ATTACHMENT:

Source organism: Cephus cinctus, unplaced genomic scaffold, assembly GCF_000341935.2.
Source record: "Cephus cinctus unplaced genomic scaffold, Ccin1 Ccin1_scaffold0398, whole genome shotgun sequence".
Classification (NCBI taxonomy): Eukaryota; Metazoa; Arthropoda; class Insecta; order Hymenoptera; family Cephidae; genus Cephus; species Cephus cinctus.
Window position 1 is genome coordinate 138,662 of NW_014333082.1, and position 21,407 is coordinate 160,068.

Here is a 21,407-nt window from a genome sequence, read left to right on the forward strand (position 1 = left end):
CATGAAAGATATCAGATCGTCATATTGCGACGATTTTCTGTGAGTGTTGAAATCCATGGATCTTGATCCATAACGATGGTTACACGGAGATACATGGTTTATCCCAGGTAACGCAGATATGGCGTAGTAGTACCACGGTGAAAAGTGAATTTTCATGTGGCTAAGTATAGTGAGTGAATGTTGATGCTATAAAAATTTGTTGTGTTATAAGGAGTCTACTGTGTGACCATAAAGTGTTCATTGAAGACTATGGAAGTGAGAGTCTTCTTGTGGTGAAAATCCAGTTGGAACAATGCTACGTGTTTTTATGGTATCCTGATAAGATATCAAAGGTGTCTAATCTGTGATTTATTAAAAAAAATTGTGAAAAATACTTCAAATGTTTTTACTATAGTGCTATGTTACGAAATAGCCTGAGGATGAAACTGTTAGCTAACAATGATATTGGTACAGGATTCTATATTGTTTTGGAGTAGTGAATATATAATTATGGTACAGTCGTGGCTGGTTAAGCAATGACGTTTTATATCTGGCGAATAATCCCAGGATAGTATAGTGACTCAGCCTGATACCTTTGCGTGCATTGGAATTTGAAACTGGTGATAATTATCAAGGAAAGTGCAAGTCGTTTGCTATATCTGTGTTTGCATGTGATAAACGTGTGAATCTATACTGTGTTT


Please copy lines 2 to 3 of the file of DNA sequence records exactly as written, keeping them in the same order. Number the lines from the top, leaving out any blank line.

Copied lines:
Source record: "Cephus cinctus unplaced genomic scaffold, Ccin1 Ccin1_scaffold0398, whole genome shotgun sequence".
Classification (NCBI taxonomy): Eukaryota; Metazoa; Arthropoda; class Insecta; order Hymenoptera; family Cephidae; genus Cephus; species Cephus cinctus.